State spends $50 million on slot machines

Comptroller calls contract a 'windfall' for industry

June 10, 2010|By Annie Linskey, The Baltimore Sun

The state's spending panel agreed Wednesday to pay nearly $50 million to buy about 1,000 slot machines for the planned Cecil County casino, overcoming the objections of Comptroller Peter Franchot, who called the contract a "windfall" for the gambling industry.

Members of the Board of Public Works were given just hours to review the deal, in which the state will spend an average of about $46,542 per video lottery terminal — an amount significantly higher than state and industry analysts say each machine should cost.

State lottery officials defended the contract, which authorizes the purchases of machines of widely varying cost from six separate manufacturers, saying it includes hard-won price reductions from the vendors. Also they stressed that the cost includes maintenance and transportation, among other expenses. But the contract shocked Jeffrey Hooke, an industry analyst who said the cost per machine should be closer to $10,000.

"I've just never heard of numbers that big for slots machines," Hooke said. "I'm dumbfounded. It is extremely high."

The state has put itself in the unusual position of purchasing the slot machines for the casinos it has licensed. Most states leave the casino operators they license to select and pay for the mix of machines they want.

The debate over the contract lays bare competing pressures on state officials: They want to scrutinize the industry but don't want to slow the program, which, when fully running, is supposed to contribute $600 million annually to state coffers.

Franchot, who cast the sole vote against the measure, sounded frustrated by both the content of the deal and its late arrival. He said his office did not receive the contract until Tuesday, which he said did not leave enough time to perform due diligence before the board meeting Wednesday morning.

"How can we be sure we are getting the best deal for the taxpayer?" he asked. On the face of it, he said, the contract is "an incredible windfall for the industry."

Gov. Martin O'Malley was not troubled. "I would like to see this," he said.

O'Malley said the recession has already "put a huge delay" on the state's plans for slots. Construction has begun on only two of the five locations approved for casinos; two others are mired in legal battles, and the fifth attracted no qualified bidders.

The governor's main challenger in the upcoming election, former Gov. Robert L. Ehrlich Jr., has signaled that he intends to make the O'Malley administration's management of the state's gambling program a campaign issue.

Adding to the pressure, Maryland State Lottery Agency procurement director Robert Howells told board members that a delay in approving the slots purchase would "put in jeopardy" the expected Oct. 24 opening of the Hollywood Casino Perryville.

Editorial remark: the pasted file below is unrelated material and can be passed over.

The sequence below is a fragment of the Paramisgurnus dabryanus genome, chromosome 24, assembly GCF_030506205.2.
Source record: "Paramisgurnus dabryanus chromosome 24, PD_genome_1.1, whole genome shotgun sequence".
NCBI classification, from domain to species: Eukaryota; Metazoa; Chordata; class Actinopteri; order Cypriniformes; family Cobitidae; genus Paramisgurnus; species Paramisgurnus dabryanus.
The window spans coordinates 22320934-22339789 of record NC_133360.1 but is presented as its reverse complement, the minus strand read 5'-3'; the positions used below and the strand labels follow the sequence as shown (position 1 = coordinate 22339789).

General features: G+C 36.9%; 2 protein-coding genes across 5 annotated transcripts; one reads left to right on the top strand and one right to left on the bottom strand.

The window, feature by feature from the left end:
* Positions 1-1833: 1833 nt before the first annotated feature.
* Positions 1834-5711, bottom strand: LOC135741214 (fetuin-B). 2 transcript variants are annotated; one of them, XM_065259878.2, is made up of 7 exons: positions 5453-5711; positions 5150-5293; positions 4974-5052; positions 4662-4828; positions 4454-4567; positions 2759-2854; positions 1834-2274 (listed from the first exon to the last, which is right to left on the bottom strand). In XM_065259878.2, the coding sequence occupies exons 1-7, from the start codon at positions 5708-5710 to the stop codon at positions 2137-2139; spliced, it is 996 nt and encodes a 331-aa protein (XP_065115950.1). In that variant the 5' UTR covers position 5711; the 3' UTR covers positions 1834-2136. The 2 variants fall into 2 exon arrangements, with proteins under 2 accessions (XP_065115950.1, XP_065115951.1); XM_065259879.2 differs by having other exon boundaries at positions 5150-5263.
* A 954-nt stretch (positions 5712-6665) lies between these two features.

Also dissatisfied with the purchase was Wayne Frazier, the president of the Maryland Washington Minority Contractors Association, who said it did not meet minority contracting goals.

In April, the board gave preliminary approval to spend $200 million over the next five years to buy slot machines. The contract approved Wednesday, which authorizes the purchase of 1,068 machines divided among the six manufacturers, marks the first installment on that plan.

A state lottery spokeswoman said the average cost of machines is typically between $19,000 and $21,000. Spokeswoman Carole Everett stressed that the average from Wednesday's is skewed because some more complicated machines cost significantly more.

Shuffle Master terminals cost taxpayers $116,000 per machine, according to details provided by the state lottery. On the low end are KGM machines, which cost $24,000 per machine.

Some manufacturers have spent a lot of money lobbying Annapolis over the past decade. IGT, which was the biggest winner Wednesday with $20 million in sales from the contract, has spent $800,000 lobbying key lawmakers. Spielo, which got $9 million, spent $87,000 on lobbyists.

The state is not done shopping: The casino will need another 438 machines to be fully operational. The lottery agency will seek approval for those machines this month, director Stephen Martino said. At the rate of $46,000 per machine, that would cost another $20 million.

Martino expects the state to purchase machines for the Ocean City casino over the summer. The state has authorized 2,500 machines for Worcester County, but plans for Ocean Downs call for only 800.

A story on the front page of Wednesday's Sun misstated the number of slot machines planned for the Ocean Downs casino. The number is 800. It also incorrectly identified the size of a master slots contract approved by the Board of Public Works. The Maryland Lottery Agency requested $600 million to purchase machines but the Board reduced the figure to $200 million.

The Sun regrets the errors.

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